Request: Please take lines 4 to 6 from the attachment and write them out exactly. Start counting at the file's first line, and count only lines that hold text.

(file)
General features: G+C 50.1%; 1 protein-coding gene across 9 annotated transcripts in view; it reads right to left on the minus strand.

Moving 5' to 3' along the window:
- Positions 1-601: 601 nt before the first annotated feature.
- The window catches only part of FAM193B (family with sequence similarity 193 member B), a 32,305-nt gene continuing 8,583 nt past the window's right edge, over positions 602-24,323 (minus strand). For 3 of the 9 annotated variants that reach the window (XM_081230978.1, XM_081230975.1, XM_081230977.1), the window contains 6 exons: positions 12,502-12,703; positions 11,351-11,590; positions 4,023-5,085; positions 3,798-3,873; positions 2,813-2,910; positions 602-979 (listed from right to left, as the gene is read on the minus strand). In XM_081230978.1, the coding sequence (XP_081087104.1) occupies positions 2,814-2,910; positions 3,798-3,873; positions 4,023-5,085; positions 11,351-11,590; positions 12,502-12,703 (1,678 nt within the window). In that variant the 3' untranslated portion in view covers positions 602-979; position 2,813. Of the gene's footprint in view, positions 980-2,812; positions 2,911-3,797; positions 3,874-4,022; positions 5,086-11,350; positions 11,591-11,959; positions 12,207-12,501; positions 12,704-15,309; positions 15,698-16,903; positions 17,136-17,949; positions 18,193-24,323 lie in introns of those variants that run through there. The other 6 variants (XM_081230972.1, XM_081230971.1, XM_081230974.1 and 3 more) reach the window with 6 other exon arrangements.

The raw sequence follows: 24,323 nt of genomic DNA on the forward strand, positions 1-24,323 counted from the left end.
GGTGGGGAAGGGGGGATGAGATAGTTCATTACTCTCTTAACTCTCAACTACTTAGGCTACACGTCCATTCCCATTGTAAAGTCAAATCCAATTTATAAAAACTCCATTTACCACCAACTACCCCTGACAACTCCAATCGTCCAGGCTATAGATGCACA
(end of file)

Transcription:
- The window catches only part of FAM193B (family with sequence similarity 193 member B), a 32,305-nt gene continuing 8,583 nt past the window's right edge, over positions 602-24,323 (minus strand). For 3 of the 9 annotated variants that reach the window (XM_081230978.1, XM_081230975.1, XM_081230977.1), the window contains 6 exons: positions 12,502-12,703; positions 11,351-11,590; positions 4,023-5,085; positions 3,798-3,873; positions 2,813-2,910; positions 602-979 (listed from right to left, as the gene is read on the minus strand). In XM_081230978.1, the coding sequence (XP_081087104.1) occupies positions 2,814-2,910; positions 3,798-3,873; positions 4,023-5,085; positions 11,351-11,590; positions 12,502-12,703 (1,678 nt within the window). In that variant the 3' untranslated portion in view covers positions 602-979; position 2,813. Of the gene's footprint in view, positions 980-2,812; positions 2,911-3,797; positions 3,874-4,022; positions 5,086-11,350; positions 11,591-11,959; positions 12,207-12,501; positions 12,704-15,309; positions 15,698-16,903; positions 17,136-17,949; positions 18,193-24,323 lie in introns of those variants that run through there. The other 6 variants (XM_081230972.1, XM_081230971.1, XM_081230974.1 and 3 more) reach the window with 6 other exon arrangements.

The raw sequence follows: 24,323 nt of genomic DNA on the forward strand, positions 1-24,323 counted from the left end.
GGTGGGGAAGGGGGGATGAGATAGTTCATTACTCTCTTAACTCTCAACTACTTAGGCTACACGTCCATTCCCATTGTAAAGTCAAATCCAATTTATAAAAACTCCATTTACCACCAACTACCCCTGACAACTCCAATCGTCCAGGCTATAGATGCACA